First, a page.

Xbox One Mini Series controller review – Big performance from a small pad

Last week we promised to bring you more Xbox One accessory reviews, and we weren't kidding! I have no less than six controllers and other accessories in the hopper, just waiting to be put through their paces so that our readers can know what's up. First up will be the new Xbox One Mini Series Wired Controller from Power A (makers of the MOGA controllers.

The Mini Series Wired Controller is exciting for a number of reasons. Along with PowerA's Spectra Controller, it's one of the very first two wired controllers for Xbox One. Many gamers prefer wireless for comfort, but wired controllers can still be very handy. The Mini Series controller is also smaller than a standard Xbox One controller, making it more suitable for players with small hands. And last but not least, it sells for $39.99 – $20 less than the standard controller.

Read on to find out whether the Mini Series Controller is right for you.

Two colors, all gloss

This controller comes in two color variations: black or green. Only the plastic shells and USB cables differ in color. The buttons, etc. are identical in both controllers. You won't find an exposed black area on the green color or vice versa, unlike colored first-party controllers. For the purpose of this review, we picked up a black controller.

Whichever color you pick, the Mini Series controller comes in a glossy finish. That's not too uncommon for controllers, but it's a worse choice than a matte finish. Glossy controls show smudges basically any time you handle them. Even just shooting the photographs and video for this review, the controller got fairly smudged up. A matte finish would look cleaner after handling, and (in my opinion) a bit less cheap as well.

Plug it in

The first difference between the Mini Series and a regular Xbox One controller is the Mini Series' built in USB cable. As far as we know, Microsoft still requires third-party controllers to be wired, so it's not like PowerA had a choice in the matter. But the wire can be handy in many situations. You'll never need to worry about the controller powering off when left idle, or having to fish around for a cord when you need to plug it in.

The Mini Series cord itself is 3 meters (9.8 feet) in length. That's a generous length. You needn't fear anyone damaging the controller or console by tripping over the cord, either. The male end of the cable has a breakaway connector, just like wired Xbox 360 controllers. Glad to see that innovation carry over to wired Xbox One controllers!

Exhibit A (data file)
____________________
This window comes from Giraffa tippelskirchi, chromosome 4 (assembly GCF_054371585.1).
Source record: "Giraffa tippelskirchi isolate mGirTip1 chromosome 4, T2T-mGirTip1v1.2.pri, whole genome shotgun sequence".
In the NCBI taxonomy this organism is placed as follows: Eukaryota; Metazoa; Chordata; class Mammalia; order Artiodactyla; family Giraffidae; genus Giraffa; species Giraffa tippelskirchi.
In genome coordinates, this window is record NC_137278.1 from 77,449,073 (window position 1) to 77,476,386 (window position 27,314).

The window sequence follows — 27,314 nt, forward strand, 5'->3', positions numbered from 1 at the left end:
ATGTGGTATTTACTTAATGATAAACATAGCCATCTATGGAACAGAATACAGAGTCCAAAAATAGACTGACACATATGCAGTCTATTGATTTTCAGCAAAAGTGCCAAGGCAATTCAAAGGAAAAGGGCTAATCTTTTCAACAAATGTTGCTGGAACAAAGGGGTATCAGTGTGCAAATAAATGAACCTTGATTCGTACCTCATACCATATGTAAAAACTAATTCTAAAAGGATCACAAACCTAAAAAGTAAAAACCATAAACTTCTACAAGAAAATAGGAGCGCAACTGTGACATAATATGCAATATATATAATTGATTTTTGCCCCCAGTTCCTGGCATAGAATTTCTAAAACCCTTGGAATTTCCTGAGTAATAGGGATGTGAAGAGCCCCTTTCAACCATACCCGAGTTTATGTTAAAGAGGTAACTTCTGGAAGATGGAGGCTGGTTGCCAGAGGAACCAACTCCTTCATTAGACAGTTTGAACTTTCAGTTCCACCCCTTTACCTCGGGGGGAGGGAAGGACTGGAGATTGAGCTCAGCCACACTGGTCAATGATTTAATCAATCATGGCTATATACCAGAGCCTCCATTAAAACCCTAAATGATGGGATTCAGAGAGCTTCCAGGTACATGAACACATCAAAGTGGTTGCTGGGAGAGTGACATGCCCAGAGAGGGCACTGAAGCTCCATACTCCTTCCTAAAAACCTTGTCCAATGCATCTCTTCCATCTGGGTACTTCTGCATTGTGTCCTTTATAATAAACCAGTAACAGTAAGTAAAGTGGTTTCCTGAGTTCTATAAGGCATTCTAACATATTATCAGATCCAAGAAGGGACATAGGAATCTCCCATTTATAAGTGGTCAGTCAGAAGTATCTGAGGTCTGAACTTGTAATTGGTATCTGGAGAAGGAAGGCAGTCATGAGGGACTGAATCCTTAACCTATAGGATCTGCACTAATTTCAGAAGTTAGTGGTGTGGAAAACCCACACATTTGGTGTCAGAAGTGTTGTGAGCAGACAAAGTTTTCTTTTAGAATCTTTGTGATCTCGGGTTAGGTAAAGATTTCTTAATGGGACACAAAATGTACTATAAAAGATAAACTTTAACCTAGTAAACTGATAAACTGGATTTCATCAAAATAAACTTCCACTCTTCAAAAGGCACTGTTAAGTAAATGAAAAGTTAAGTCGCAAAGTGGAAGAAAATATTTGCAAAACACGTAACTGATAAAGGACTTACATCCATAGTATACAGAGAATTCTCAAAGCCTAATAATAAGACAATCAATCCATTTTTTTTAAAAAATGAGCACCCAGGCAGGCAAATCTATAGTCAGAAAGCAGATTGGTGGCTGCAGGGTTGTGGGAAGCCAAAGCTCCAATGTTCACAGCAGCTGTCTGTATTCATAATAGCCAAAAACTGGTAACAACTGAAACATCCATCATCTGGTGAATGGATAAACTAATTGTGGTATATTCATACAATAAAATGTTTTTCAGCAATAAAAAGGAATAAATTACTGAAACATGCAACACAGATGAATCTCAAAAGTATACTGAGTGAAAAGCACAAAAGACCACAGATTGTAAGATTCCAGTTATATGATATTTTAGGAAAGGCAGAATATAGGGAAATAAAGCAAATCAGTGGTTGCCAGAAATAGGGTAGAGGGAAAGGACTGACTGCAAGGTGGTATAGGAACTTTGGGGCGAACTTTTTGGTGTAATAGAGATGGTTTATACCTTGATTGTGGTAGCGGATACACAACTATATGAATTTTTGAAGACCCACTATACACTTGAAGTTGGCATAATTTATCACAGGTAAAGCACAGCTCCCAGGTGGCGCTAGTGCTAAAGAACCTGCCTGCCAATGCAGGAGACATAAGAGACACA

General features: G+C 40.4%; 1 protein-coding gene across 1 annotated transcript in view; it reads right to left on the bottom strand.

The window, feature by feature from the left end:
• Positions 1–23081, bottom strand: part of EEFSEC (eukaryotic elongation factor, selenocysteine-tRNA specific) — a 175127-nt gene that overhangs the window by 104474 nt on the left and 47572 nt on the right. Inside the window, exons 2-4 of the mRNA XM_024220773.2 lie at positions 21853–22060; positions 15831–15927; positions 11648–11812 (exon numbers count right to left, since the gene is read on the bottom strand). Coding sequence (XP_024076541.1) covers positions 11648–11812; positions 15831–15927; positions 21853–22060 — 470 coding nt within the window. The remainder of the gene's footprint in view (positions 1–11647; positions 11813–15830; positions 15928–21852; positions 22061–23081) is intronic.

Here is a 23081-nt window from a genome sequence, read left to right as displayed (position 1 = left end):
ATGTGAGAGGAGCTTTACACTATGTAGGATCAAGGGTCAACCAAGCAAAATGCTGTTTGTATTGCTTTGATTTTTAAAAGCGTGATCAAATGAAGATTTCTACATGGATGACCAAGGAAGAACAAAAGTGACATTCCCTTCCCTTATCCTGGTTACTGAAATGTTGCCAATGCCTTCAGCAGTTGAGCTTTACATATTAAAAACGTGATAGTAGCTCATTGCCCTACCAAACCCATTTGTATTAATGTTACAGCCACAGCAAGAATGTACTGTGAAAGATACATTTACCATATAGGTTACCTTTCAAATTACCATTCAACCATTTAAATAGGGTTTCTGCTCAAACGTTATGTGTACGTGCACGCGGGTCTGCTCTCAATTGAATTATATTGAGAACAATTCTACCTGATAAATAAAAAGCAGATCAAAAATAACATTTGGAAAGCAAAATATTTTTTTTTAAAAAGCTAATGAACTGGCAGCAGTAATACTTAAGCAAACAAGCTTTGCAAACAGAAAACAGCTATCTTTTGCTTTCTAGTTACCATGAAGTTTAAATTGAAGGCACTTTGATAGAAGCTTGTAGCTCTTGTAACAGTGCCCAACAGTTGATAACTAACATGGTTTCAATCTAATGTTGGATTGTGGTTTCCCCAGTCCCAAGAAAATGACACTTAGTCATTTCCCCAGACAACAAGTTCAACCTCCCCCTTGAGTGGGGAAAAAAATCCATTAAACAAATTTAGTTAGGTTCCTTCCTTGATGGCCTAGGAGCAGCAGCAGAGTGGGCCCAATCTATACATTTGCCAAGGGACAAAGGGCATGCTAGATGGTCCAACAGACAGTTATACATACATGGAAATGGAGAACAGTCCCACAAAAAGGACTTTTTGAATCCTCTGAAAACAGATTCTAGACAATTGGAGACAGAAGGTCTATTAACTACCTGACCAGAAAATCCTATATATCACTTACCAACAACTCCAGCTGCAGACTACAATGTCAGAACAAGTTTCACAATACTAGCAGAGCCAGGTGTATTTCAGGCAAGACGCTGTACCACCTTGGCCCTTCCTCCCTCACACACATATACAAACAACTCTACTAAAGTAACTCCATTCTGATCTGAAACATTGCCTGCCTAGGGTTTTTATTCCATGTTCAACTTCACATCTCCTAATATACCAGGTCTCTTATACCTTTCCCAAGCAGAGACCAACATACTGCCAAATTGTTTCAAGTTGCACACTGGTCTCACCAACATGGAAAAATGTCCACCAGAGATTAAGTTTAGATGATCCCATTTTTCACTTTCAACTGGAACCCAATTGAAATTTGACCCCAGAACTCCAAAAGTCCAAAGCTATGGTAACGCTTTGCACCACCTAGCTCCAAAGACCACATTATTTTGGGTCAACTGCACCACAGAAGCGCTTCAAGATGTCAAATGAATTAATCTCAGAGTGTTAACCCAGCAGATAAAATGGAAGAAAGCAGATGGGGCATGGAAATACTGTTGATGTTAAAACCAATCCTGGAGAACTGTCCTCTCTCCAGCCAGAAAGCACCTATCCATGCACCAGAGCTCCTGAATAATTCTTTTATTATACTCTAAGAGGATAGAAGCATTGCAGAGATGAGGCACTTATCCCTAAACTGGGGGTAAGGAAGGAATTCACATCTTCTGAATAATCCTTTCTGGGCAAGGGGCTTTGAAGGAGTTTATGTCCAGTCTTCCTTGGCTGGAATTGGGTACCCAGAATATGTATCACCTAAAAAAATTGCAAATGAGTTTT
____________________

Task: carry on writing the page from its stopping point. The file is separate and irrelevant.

Size matters

The Mini Series Controller's standout feature is (of course) its diminutive size. I don't know the exact ratio, but this controller seems about twenty percent smaller than the standard Xbox One controller (and about a centimeter shorter than a Playstation controller). That doesn't make it exceptionally small per se, just a bit more appropriate for children and people with smaller hands.

"They look like big, strong hands, don't they?" No, the controller isn't too small for adult male hands to use. I find it perfectly comfortable to use. Someone with extra-large hands like Mobile Nations' very tall Simon Sage might find it too small, though.

Parts and performance

Let's run down the controller's various sticks and buttons and see how they measure up to a first-party controller's.

Analog sticks

The single easiest thing for third party controllers to get wrong is the analog sticks. Even my favorite third-party Xbox 360 controller, the Hori EX pad 2, has shabby sticks. That's why I'm so happy to say the Mini Series has great analog sticks!

They have the perfect length and resistance. Their length is about 2mm shorter than the official sticks, which are slightly too long in my opinion. The tops are about a millimeter smaller in radius compared to the first-party sticks, and aren't nearly as prone to collecting debris, either.